"The Most Interesting Man in the World" was a campaign that featured an older gentleman in situations and delivering lines that were wildly implausible if not impossible.
This campaign was so successful, I probably don’t need to note that this campaign was created by Dos Equis beer. You not only already know that, but you may be able to cite your own favorite lines from their ads, even if you don’t drink Dos Equis beer.
"If opportunity knocks and he's not home, opportunity waits.”
“His words carry weight that would break a less interesting man's jaw.”
"He can speak French . . . in Russian."
“Mosquitos refuse to bite him purely out of respect.”
“If he were to pat you on the back, you would list it on your resume.”
“His two cents is worth $37 in change.”
This use of irony is entertaining and therefore memorable.
For professional services providers, there’s an unintended irony that is memorable, but in an extremely negative way.
It’s marketing in which a service provider, in an attempt to build their perceived expertise, instead undercuts it. Badly.
Recently I received a LinkedIn direct message from a financial advisor, the third in a progressive series of plain vanilla messages which are not personalized to me in any way except for the use of my name.
It started with:
“You might notice from my profile that I know a lot about taxes and how to help you save them.”
My thought: No, I haven’t looked at your profile page. What I do see though, is that you haven’t posted in TEN YEARS. There’s nothing that showcases your expertise on taxes in any way whatsoever, and even anything which makes me think you’re a real human being.
It goes on:
“When connecting with people like yourself, I always seem to get this question: ‘Can I really reduce my taxes without breaking the law?’”
The note went on to ask for a 15-minute chat “today or tomorrow.” The note was sent at 5:09 pm on a Friday afternoon. Really?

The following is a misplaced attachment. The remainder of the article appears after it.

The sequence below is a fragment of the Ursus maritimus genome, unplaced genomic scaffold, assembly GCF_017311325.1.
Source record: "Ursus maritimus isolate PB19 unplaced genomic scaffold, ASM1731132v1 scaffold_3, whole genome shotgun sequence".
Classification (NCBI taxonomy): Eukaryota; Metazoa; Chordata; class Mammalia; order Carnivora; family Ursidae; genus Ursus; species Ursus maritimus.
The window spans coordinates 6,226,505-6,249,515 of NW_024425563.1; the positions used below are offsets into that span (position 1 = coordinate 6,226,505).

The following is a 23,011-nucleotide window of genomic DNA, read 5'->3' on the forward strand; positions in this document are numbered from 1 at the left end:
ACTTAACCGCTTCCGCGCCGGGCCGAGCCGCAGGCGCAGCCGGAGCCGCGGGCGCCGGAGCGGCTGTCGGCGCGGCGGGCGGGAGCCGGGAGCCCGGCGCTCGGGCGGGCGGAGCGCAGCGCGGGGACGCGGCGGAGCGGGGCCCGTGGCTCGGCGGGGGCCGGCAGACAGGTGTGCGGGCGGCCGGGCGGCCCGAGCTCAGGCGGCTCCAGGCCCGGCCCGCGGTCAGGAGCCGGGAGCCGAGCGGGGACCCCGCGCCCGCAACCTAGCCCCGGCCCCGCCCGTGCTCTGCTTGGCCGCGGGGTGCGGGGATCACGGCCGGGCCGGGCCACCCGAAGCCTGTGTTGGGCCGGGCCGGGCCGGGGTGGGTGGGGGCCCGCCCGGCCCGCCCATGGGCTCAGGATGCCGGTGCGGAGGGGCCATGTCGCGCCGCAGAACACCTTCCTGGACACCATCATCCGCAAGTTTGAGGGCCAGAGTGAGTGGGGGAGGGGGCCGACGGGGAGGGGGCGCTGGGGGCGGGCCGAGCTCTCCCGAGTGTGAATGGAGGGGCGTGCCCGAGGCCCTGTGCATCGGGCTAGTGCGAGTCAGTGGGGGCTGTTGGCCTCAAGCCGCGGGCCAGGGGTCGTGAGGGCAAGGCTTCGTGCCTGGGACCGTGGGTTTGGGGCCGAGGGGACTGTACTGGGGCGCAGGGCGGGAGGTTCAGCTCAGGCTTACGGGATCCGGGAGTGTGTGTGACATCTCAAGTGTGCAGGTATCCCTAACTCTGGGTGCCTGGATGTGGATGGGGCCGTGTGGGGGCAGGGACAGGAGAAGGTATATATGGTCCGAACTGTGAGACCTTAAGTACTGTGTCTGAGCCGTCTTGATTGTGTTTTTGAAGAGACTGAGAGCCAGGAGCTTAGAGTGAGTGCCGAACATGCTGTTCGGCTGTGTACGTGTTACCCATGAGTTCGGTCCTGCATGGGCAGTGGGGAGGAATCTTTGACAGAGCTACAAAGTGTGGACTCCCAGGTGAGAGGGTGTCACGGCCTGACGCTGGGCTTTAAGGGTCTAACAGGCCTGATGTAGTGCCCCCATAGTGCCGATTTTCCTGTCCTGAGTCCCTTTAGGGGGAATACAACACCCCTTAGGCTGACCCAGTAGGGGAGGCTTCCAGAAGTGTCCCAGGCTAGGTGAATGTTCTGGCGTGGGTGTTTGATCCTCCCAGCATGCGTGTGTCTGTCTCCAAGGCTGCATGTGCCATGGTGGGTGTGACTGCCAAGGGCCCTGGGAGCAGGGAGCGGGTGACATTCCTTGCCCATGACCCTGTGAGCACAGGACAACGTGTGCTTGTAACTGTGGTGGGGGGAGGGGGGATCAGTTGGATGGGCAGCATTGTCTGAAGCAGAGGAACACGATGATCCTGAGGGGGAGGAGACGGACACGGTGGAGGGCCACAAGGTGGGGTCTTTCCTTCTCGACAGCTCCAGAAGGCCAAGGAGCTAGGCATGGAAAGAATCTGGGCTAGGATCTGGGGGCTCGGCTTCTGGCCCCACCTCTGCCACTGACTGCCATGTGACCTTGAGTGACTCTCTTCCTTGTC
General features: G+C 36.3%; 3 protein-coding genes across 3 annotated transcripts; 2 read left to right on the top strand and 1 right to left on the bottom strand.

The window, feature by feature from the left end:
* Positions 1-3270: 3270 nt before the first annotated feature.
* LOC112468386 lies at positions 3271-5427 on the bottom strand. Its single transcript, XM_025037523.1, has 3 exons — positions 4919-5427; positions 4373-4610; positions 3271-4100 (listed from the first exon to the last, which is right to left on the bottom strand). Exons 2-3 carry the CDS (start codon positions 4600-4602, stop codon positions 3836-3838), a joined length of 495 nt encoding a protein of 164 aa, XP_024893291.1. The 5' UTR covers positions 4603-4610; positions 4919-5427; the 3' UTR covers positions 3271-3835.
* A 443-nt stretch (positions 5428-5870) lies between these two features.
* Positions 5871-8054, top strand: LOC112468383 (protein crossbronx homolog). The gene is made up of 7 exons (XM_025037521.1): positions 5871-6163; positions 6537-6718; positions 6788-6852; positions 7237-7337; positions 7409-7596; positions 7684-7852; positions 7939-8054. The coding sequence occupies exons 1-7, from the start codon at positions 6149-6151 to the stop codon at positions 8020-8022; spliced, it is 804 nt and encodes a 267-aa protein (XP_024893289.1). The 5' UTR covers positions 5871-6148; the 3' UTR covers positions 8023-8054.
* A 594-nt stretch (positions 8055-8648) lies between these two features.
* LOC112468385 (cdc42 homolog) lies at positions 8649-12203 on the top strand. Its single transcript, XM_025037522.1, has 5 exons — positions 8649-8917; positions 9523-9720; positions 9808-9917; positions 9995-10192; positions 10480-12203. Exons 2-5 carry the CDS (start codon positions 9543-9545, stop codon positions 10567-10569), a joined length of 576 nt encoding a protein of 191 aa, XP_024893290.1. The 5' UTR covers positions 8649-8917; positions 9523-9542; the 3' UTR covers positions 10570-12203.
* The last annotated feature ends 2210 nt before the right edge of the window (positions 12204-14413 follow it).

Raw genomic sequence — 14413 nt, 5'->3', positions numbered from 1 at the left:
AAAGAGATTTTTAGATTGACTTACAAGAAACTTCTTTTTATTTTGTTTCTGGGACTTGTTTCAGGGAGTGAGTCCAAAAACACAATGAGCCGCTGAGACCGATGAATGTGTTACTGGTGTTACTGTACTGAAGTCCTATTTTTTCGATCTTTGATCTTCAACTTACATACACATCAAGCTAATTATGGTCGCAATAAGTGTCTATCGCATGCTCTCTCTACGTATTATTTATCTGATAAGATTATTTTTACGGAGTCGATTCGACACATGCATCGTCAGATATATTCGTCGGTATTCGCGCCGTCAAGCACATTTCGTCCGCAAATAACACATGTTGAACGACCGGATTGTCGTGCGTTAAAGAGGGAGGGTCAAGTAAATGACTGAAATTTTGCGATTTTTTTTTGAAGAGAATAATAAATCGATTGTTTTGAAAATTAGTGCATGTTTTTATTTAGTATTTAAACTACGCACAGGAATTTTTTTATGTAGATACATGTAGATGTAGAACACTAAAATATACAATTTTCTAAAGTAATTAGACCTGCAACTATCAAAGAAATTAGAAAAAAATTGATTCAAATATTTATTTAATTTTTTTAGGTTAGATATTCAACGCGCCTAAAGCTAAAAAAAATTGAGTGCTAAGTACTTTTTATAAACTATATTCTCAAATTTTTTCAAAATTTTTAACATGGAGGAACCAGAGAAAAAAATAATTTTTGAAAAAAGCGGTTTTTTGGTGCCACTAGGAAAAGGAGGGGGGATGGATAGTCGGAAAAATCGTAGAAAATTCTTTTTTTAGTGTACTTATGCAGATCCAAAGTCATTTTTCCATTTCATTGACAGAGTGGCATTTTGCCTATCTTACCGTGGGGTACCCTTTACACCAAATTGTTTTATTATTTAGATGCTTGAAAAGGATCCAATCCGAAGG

Someone other than this advisor is managing his communication and doing an extremely poor job of it. It’s so mediocre that I looked him up, off LinkedIn, to make sure that the profile was real and not fake.
I’m not criticizing this professional; on the contrary, I feel sorry for him. He’s been taken.
It’s a warning, professional services providers. Don’t get fooled by LinkedIn hucksters who will promise you the moon on how they’ll fill up your funnel with leads and could care less about your perceived authority.
Zealously guard this most precious asset, your perceived authority. It takes time, patience, and hard work to build. You can try shortcuts like this one, but they’re at best marginally effective. At worst, they can seriously injure your brand.
Instead, bring yourself and generously share the expertise you have to offer the world. Just a little bit at a time. The cumulative effect will be lasting.
Image created using Craiyon (Formerly DALL-E Mini)
(This blog post was also posted on LinkedIn.)
©Ray Business Advisors, LLC and John Ray
About me: I help solo or small professional services firm owners with the confidence and positioning necessary to improve their pricing and change the trajectory of not only their business but their life.
I have a podcast called The Price and Value Journey, which features interviews with industry leaders and audio versions of my blog posts. You can find the podcast on your favorite podcast app.
I also have a book coming out in 2023: The Price and Value Journey: Raise Your Confidence, Your Value, and Your Prices to Grow Your Business Using The Generosity Mindset.
For more information, go to PriceValueJourney.com